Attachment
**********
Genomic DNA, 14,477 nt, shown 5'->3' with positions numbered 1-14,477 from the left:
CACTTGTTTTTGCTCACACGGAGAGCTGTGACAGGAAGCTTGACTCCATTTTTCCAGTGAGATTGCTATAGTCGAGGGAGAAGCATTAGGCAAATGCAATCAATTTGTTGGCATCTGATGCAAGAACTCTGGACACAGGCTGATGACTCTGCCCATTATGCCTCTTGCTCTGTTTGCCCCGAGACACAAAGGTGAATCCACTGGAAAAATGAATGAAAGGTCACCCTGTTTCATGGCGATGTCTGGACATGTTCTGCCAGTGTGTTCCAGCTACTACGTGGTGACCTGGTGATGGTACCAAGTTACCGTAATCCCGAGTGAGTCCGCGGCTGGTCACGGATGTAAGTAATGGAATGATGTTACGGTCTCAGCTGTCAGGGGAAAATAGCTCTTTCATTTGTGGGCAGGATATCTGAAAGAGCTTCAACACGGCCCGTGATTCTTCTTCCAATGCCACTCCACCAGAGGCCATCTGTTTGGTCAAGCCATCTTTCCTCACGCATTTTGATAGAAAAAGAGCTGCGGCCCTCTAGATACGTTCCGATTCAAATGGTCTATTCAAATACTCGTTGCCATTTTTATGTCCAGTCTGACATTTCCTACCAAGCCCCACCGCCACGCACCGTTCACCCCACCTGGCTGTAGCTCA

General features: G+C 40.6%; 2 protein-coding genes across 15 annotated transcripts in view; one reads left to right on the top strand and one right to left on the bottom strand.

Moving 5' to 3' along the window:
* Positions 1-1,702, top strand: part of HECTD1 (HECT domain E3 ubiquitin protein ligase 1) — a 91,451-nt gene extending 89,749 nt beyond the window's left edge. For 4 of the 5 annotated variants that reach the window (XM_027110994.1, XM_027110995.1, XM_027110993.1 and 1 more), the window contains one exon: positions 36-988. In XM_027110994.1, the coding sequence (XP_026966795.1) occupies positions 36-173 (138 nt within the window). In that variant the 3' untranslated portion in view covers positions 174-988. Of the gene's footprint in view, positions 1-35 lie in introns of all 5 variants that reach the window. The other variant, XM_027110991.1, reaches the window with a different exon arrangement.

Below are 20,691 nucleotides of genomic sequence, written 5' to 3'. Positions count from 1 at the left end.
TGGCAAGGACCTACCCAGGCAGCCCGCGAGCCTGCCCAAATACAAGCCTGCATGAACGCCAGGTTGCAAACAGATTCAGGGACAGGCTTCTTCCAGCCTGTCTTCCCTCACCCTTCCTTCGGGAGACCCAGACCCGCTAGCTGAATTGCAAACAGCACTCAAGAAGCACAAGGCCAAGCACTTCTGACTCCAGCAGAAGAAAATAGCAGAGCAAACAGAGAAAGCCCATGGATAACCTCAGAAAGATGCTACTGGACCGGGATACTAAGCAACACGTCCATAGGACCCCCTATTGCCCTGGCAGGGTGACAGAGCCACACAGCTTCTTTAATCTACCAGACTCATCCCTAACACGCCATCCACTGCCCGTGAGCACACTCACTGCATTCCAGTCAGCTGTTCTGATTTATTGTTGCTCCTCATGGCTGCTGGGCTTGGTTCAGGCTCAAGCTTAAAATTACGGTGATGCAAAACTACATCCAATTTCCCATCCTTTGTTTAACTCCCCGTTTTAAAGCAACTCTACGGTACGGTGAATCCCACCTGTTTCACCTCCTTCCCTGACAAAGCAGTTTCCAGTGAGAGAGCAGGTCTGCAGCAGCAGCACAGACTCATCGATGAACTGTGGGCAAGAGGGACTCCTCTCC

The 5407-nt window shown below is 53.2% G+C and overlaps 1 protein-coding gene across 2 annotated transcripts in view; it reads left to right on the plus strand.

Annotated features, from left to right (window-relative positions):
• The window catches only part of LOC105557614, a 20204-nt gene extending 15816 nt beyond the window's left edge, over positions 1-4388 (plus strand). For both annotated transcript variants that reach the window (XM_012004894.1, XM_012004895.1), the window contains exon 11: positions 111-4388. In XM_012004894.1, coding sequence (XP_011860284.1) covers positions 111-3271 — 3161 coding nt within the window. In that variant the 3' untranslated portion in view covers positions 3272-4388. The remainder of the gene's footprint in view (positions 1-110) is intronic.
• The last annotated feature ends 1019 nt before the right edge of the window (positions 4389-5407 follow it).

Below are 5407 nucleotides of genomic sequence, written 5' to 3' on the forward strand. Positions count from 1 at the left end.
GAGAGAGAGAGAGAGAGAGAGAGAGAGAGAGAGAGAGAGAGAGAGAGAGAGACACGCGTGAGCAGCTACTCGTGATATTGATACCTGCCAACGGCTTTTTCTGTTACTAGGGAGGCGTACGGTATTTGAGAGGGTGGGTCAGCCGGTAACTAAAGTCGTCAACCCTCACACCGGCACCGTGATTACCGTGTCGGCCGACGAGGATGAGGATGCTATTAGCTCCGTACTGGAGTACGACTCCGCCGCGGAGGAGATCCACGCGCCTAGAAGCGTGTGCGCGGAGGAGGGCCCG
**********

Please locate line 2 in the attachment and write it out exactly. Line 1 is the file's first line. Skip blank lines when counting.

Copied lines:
CACTTGTTTTTGCTCACACGGAGAGCTGTGACAGGAAGCTTGACTCCATTTTTCCAGTGAGATTGCTATAGTCGAGGGAGAAGCATTAGGCAAATGCAATCAATTTGTTGGCATCTGATGCAAGAACTCTGGACACAGGCTGATGACTCTGCCCATTATGCCTCTTGCTCTGTTTGCCCCGAGACACAAAGGTGAATCCACTGGAAAAATGAATGAAAGGTCACCCTGTTTCATGGCGATGTCTGGACATGTTCTGCCAGTGTGTTCCAGCTACTACGTGGTGACCTGGTGATGGTACCAAGTTACCGTAATCCCGAGTGAGTCCGCGGCTGGTCACGGATGTAAGTAATGGAATGATGTTACGGTCTCAGCTGTCAGGGGAAAATAGCTCTTTCATTTGTGGGCAGGATATCTGAAAGAGCTTCAACACGGCCCGTGATTCTTCTTCCAATGCCACTCCACCAGAGGCCATCTGTTTGGTCAAGCCATCTTTCCTCACGCATTTTGATAGAAAAAGAGCTGCGGCCCTCTAGATACGTTCCGATTCAAATGGTCTATTCAAATACTCGTTGCCATTTTTATGTCCAGTCTGACATTTCCTACCAAGCCCCACCGCCACGCACCGTTCACCCCACCTGGCTGTAGCTCA